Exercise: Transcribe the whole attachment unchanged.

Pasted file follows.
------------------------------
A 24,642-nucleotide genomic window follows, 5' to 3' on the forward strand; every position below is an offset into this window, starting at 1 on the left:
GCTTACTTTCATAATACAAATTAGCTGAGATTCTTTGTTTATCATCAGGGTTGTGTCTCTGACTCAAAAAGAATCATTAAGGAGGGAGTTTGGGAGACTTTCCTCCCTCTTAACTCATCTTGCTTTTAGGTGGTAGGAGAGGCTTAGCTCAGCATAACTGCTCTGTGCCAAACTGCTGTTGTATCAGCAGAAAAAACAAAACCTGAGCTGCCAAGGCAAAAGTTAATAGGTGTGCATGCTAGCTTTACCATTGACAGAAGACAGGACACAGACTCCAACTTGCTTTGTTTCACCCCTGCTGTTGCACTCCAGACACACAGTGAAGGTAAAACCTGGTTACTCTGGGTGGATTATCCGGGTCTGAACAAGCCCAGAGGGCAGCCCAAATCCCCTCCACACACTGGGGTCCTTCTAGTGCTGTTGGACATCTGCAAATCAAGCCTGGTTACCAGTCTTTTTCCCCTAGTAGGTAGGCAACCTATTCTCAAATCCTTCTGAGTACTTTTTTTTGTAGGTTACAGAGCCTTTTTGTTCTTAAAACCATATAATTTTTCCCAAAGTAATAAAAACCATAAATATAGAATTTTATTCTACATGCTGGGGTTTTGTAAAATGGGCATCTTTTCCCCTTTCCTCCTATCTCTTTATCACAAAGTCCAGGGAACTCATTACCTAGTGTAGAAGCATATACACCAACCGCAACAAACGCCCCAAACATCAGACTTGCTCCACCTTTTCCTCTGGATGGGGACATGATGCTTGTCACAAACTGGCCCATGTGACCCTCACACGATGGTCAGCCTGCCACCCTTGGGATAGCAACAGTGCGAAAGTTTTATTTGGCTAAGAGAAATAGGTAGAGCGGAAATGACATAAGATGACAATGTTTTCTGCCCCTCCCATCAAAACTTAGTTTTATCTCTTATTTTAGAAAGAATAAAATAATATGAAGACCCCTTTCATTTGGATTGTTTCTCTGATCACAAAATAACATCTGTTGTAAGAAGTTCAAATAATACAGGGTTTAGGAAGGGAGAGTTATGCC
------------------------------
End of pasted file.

A 24,642-nucleotide genomic window follows, 5' to 3' on the forward strand; every position below is an offset into this window, starting at 1 on the left:
GCTTACTTTCATAATACAAATTAGCTGAGATTCTTTGTTTATCATCAGGGTTGTGTCTCTGACTCAAAAAGAATCATTAAGGAGGGAGTTTGGGAGACTTTCCTCCCTCTTAACTCATCTTGCTTTTAGGTGGTAGGAGAGGCTTAGCTCAGCATAACTGCTCTGTGCCAAACTGCTGTTGTATCAGCAGAAAAAACAAAACCTGAGCTGCCAAGGCAAAAGTTAATAGGTGTGCATGCTAGCTTTACCATTGACAGAAGACAGGACACAGACTCCAACTTGCTTTGTTTCACCCCTGCTGTTGCACTCCAGACACACAGTGAAGGTAAAACCTGGTTACTCTGGGTGGATTATCCGGGTCTGAACAAGCCCAGAGGGCAGCCCAAATCCCCTCCACACACTGGGGTCCTTCTAGTGCTGTTGGACATCTGCAAATCAAGCCTGGTTACCAGTCTTTTTCCCCTAGTAGGTAGGCAACCTATTCTCAAATCCTTCTGAGTACTTTTTTTTGTAGGTTACAGAGCCTTTTTGTTCTTAAAACCATATAATTTTTCCCAAAGTAATAAAAACCATAAATATAGAATTTTATTCTACATGCTGGGGTTTTGTAAAATGGGCATCTTTTCCCCTTTCCTCCTATCTCTTTATCACAAAGTCCAGGGAACTCATTACCTAGTGTAGAAGCATATACACCAACCGCAACAAACGCCCCAAACATCAGACTTGCTCCACCTTTTCCTCTGGATGGGGACATGATGCTTGTCACAAACTGGCCCATGTGACCCTCACACGATGGTCAGCCTGCCACCCTTGGGATAGCAACAGTGCGAAAGTTTTATTTGGCTAAGAGAAATAGGTAGAGCGGAAATGACATAAGATGACAATGTTTTCTGCCCCTCCCATCAAAACTTAGTTTTATCTCTTATTTTAGAAAGAATAAAATAATATGAAGACCCCTTTCATTTGGATTGTTTCTCTGATCACAAAATAACATCTGTTGTAAGAAGTTCAAATAATACAGGGTTTAGGAAGGGAGAGTTATGCC